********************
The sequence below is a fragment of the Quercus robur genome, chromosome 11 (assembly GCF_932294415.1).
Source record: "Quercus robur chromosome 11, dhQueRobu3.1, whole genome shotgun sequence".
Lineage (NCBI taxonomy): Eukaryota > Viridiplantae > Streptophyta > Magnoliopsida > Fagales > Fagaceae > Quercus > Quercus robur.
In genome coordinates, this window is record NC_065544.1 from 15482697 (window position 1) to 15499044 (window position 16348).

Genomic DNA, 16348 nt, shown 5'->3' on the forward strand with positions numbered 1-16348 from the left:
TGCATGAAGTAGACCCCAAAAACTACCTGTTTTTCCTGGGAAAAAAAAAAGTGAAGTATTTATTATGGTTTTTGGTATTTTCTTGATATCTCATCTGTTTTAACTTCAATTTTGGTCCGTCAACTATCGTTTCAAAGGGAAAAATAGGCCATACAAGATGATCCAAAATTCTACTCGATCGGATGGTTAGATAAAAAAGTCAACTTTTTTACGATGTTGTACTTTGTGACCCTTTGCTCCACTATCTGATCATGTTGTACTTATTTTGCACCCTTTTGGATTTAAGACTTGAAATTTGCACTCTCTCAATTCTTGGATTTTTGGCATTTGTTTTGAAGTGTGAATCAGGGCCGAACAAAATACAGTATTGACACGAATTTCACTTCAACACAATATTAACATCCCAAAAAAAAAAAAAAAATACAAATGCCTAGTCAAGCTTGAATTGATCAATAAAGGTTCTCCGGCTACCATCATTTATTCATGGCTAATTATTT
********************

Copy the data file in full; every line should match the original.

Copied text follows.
The sequence below is a fragment of the Quercus robur genome, chromosome 11 (assembly GCF_932294415.1).
Source record: "Quercus robur chromosome 11, dhQueRobu3.1, whole genome shotgun sequence".
Lineage (NCBI taxonomy): Eukaryota > Viridiplantae > Streptophyta > Magnoliopsida > Fagales > Fagaceae > Quercus > Quercus robur.
In genome coordinates, this window is record NC_065544.1 from 15482697 (window position 1) to 15499044 (window position 16348).

Genomic DNA, 16348 nt, shown 5'->3' on the forward strand with positions numbered 1-16348 from the left:
TGCATGAAGTAGACCCCAAAAACTACCTGTTTTTCCTGGGAAAAAAAAAAGTGAAGTATTTATTATGGTTTTTGGTATTTTCTTGATATCTCATCTGTTTTAACTTCAATTTTGGTCCGTCAACTATCGTTTCAAAGGGAAAAATAGGCCATACAAGATGATCCAAAATTCTACTCGATCGGATGGTTAGATAAAAAAGTCAACTTTTTTACGATGTTGTACTTTGTGACCCTTTGCTCCACTATCTGATCATGTTGTACTTATTTTGCACCCTTTTGGATTTAAGACTTGAAATTTGCACTCTCTCAATTCTTGGATTTTTGGCATTTGTTTTGAAGTGTGAATCAGGGCCGAACAAAATACAGTATTGACACGAATTTCACTTCAACACAATATTAACATCCCAAAAAAAAAAAAAAAATACAAATGCCTAGTCAAGCTTGAATTGATCAATAAAGGTTCTCCGGCTACCATCATTTATTCATGGCTAATTATTT